Continuing with the twists and turns of attachment…
It was an interesting week, last week. I received the journal and reprints of an article I had submitted to Counselling and Spirituality which outlines the basis of the treatment program Frank and I developed 7 years ago. Drawing from my spiritual practice, I had been using meditative techniques as part of the treatment of various psychological difficulties for a number of years and when the Mindfulness-Based-(fill-in-the-blank) began to take hold in conventional Western psychology, I decided to get some paper cred for what I was already doing. That involved training over a couple of years with people I came to respect highly. But the early days of trying to work with a Westernized model of an Eastern concept were really tough and I will admit to feeling like I had sold out to a commercialization or corporatization of the Dharma. Adding to these feelings of discomfort was the aversion Western psychology has to a discussion or integration of a practice of ethics in its treatment models. And since we saw this as a crucial part of mindfulness-based interventions, it (and using the Dharma to earn money) really put us out on the fringes of our communities.
There was also a lot of censure for my Evil Ways from factions of sanghas where I was practicing who saw the fee-for-service aspect of our work as taking advantage of the Dharma. Apparently I will burn in some realm of Buddhist Hell for this. There was also a lot of nay-saying from my professional colleagues who saw this as a poisonous cocktail of religion (read: values) and treatment. Worse, this was treatment that had yet to build an evidence-base of research outcomes. No one was on side but the poop really got churned in the small bowl when I decided that Thich Nhat Hanh’s Five Mindfulness Trainings and the Four Foundations of Mindfulness made a great 5 x 4 practice grid to drive home the fact that mindfulness is about practice and practice – especially a mindfulness-based-(fill-in-the-blank) practice – is meaningless without an ethical framework.
Mark end of this part of career here. Western psychology has no truck with ethical frameworks!
Mark end of sangha life here. Eastern spiritual communities have no truck with an apparent watering down of the dharma and yoking it to behavioural psychology.
Regardless, the program evolved over the years and many people kindly listened to me ramble on about our model. But it stalled more than it sputtered onward. At my most optimistic, I wrote the chapters of the clinic Guidebook; at my lowest, I threw away a few of my vows and wandered aimlessly in the bad neighbourhoods of my mind. Then one of those random events happened that lead to a presentation, which lead to a submission for a proceedings for the conference, which (and I don’t know what sequence of dominoes had to fall for this) lead to a publication in Counselling and Spirituality.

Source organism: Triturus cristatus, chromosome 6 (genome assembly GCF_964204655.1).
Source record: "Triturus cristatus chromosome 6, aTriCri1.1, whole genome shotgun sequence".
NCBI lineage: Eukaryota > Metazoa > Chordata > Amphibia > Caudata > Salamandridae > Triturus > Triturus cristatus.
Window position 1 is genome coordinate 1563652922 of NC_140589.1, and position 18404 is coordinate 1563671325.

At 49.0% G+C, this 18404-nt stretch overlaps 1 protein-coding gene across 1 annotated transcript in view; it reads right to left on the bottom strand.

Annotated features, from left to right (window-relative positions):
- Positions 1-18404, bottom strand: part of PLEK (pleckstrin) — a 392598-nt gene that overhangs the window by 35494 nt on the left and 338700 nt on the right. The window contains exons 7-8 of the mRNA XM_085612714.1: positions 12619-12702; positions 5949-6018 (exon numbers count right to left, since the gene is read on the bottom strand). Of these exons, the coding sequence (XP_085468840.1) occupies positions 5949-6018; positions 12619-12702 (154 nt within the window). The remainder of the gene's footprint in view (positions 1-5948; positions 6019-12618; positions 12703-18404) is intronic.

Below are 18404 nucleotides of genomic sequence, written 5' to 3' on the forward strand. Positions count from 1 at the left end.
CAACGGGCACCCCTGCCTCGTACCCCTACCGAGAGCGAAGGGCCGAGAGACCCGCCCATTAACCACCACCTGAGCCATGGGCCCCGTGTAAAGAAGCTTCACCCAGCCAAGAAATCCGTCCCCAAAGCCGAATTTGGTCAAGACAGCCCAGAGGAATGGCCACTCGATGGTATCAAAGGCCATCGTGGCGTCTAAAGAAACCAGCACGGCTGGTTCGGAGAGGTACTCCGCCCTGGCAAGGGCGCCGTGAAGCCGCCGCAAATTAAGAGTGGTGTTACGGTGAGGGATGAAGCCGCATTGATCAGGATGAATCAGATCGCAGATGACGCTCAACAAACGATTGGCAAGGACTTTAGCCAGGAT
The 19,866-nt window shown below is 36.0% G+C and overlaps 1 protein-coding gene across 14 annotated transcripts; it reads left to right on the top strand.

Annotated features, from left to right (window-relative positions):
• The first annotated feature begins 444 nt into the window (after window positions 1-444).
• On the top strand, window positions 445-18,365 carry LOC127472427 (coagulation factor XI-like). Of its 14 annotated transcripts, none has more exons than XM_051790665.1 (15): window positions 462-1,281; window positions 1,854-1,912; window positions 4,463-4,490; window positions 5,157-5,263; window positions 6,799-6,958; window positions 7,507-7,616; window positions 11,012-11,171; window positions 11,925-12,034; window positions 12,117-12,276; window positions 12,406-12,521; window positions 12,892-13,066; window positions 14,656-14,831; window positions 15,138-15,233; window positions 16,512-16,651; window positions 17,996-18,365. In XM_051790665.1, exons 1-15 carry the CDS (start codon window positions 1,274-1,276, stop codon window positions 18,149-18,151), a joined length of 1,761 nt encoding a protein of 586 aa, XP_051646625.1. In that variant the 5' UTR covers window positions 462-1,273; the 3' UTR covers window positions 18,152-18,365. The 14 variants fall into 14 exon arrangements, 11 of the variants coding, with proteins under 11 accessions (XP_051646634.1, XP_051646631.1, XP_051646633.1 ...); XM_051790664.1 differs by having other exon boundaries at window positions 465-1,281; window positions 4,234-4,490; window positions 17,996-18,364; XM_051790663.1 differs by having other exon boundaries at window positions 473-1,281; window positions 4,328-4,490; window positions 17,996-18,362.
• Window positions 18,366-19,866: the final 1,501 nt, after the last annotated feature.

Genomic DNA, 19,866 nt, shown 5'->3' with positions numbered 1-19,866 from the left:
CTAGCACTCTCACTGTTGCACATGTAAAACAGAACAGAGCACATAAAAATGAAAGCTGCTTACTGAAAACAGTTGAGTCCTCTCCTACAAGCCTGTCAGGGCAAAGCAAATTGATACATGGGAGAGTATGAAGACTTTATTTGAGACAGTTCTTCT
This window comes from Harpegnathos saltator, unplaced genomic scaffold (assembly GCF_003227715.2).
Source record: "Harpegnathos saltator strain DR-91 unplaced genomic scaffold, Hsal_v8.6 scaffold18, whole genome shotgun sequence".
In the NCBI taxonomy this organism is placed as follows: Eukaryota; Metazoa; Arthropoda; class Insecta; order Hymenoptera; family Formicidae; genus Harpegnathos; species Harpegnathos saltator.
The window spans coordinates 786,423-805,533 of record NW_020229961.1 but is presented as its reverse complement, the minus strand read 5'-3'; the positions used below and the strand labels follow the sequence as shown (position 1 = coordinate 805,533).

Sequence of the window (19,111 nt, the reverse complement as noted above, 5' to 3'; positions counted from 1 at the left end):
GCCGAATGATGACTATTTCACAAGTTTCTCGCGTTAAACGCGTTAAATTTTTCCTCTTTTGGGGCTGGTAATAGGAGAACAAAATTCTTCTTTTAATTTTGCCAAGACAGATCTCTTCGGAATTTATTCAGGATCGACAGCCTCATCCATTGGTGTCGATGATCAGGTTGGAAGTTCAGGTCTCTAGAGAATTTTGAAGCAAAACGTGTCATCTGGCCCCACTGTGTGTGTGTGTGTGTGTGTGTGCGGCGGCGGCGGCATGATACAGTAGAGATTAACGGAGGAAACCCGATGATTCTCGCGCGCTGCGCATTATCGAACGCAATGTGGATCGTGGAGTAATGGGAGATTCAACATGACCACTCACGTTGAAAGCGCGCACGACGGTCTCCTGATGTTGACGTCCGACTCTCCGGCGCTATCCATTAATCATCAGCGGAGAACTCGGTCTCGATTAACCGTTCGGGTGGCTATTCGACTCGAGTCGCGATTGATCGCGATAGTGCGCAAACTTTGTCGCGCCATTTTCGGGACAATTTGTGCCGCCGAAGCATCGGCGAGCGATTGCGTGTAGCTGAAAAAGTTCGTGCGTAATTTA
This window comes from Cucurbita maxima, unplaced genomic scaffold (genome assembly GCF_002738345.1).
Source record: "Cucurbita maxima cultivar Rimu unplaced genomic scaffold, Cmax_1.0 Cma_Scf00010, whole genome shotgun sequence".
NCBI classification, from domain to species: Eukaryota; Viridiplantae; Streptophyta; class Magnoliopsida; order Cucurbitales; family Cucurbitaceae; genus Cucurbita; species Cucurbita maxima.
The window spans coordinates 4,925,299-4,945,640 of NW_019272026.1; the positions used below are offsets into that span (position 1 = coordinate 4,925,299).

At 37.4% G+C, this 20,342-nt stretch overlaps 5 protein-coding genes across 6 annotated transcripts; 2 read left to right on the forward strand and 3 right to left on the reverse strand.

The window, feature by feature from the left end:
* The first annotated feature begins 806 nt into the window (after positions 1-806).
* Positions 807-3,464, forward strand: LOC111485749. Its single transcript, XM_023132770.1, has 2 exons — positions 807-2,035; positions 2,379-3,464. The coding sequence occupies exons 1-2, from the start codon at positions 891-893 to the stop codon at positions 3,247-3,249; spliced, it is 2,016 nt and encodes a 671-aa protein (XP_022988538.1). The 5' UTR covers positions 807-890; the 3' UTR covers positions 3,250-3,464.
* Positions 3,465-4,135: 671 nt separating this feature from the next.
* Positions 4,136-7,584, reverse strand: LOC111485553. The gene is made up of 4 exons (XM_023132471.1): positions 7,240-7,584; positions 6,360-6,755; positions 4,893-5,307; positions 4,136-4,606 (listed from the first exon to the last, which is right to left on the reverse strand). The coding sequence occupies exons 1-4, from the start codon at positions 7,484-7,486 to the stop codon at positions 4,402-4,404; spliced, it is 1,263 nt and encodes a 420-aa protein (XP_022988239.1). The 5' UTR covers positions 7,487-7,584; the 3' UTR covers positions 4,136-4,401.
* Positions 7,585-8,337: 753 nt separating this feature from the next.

When I opened the package last Tuesday and saw the reprints, I sat down hard. In my hands was the path laid by seven years of just putting one foot in front of the other. I know, I know… non-attachment… But,ya know, looking back, it was non-attachment that made it all happen. Non-attachment to the criticisms, the rejection letters, the silence of no replies to emails, the turning away at conversations, and so on. It was also non-attachment to the encouragement in the sense of wanting the supporter to do it for us (I’m fundamentally lazy). It was non-attachment to praise so that it didn’t become resentment when rejection followed from a different source.
And, it was unswerving attachment to really, really needing to foster this: practice is naught outside the precepts.
In my crazy joy, I sent out the article to the professional listserves and one sangha listserve. The feedback has been deeply positive from the professional side of the fence. Apparently, the time has come for an ethical framework in the practice of Western Buddhist Psychology and some of us are deeply attached to making this happen. Whoddathunk?
OK, seriously… I’m overwhelmed by the generosity of everyone who contributed to getting us to this point. The over-400 participants in the 7 years of programs we ran actually get all the credit. What is wisdom except courage to transform suffering?
Thank you for practicing,